Founded in 1947, The Japanese American Medical Association (JAMA) is a Southern California non-profit, tax-exempt organization, comprised of physicians and spouses. JAMA's physicians are involved in 46 medical specialties and subspecialties, and practice either in a private practice-based or university-based setting.
JAMA's purposes are to maintain and advance the professionalism of its physicians in the communities of Southern California and to promote the social relationships of its members and spouses.
JAMA's members are active in:
- Providing excellent medical care to their communities
- Serving as faculty members at major medical university and hospitals
- Engaging as innovators and inventors in their respective fields
- Providing educational seminars for its members
- Supporting community events in health-related endeavors
- Atomic-Bomb Survivors of Hiroshima and Nagasaki (Hibakusha Program)
- Nichibei Doctor's Group to assist Japanese physicians and their families during their stay in Los Angeles
- Cooperation with the Japanese community health events
- Publishing JAMA's history during and after the internment period; the final product, Silent Scars of Healing Hands, is available at the Japanese American National Museum
- Cooperating with Pan-American Nikkei Medical Association to stimulate international research and teaching courses
JAMA is a member society of the Network of Ethnic Physician Organizations (NEPO) who are part of the California Medical Association (CMA).
The mission of JAMA is to preserve and transmit the legacy of our founding members who embodied the importance of providing excellent health care & service to our communities. JAMA actively supports medical students & physicians-in-training and provides its members with a setting for professional networking and social interaction.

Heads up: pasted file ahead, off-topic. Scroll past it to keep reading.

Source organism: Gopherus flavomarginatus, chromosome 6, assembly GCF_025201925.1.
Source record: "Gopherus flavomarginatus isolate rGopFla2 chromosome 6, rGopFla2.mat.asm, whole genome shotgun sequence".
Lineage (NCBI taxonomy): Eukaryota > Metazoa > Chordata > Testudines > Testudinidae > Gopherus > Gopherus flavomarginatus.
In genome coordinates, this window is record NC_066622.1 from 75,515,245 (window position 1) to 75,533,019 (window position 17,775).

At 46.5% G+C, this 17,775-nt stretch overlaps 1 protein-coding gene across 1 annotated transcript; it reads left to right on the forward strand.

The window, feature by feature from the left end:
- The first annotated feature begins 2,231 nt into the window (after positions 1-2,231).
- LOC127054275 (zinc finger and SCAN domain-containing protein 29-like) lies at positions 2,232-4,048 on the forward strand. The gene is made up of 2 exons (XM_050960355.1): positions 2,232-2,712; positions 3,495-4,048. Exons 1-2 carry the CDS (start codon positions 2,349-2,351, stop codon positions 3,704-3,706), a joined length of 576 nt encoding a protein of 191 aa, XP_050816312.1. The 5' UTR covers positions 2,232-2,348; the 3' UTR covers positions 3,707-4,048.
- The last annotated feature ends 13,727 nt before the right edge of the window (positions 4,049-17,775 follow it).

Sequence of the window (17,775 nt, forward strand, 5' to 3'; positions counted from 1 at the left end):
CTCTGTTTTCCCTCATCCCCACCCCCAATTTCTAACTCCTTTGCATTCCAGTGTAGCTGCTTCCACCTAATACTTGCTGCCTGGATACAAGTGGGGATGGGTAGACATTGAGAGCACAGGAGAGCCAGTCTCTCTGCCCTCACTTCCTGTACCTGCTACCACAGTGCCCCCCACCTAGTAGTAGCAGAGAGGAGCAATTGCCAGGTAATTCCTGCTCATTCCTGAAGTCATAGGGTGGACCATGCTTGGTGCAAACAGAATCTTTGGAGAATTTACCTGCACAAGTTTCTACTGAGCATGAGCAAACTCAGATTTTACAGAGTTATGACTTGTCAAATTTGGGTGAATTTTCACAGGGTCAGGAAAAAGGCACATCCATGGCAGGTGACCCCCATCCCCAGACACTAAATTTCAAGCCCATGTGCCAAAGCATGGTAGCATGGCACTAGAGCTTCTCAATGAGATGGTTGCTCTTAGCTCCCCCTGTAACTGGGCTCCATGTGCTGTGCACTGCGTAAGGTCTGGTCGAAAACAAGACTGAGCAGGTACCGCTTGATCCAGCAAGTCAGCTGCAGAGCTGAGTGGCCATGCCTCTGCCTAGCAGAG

History of JAMA
The Japanese American Medical Association was established in 1947 and is the oldest Japanese American professional group in Southern California. JAMA was founded to create a social and professional network for members to share information, to establish referrals for patients, and to socialize with spouses and other physicians. At the time of JAMA's establishment, Japanese physicians were not permitted to practice in most Los Angeles hospitals, making cooperative communication imperative.
Today, JAMA plays a vital role in our community and has expanded to meet the needs and challenges of its members. Under the leadership of previous president Dr. Gordon Sasaki, we have initiated a Mentor Program to guide physicians-in-training into their selective specialties. JAMA has obtained a tax-exempt status that permitted it to become a charitable organization for sponsorship of a Scholarship Fund. The first Scholarship Awards were presented on April 29, 2007 to two outstanding medical students. JAMA has also completed its book, Silent Scars of Healing Hands, to record the oral histories of some of its pioneering members of the World War II internment period. The publication, funded by the California Civil Liberties Education Program, represents a medical legacy for future generations.
On June 10, 1997, the Japanese American Cultural Community Center presented the President's Award to JAMA for 50 years of distinguished service to the community. JAMA has enjoyed a significant history, reflective of its members and their achievements, and looks forward to continued growth in our organization.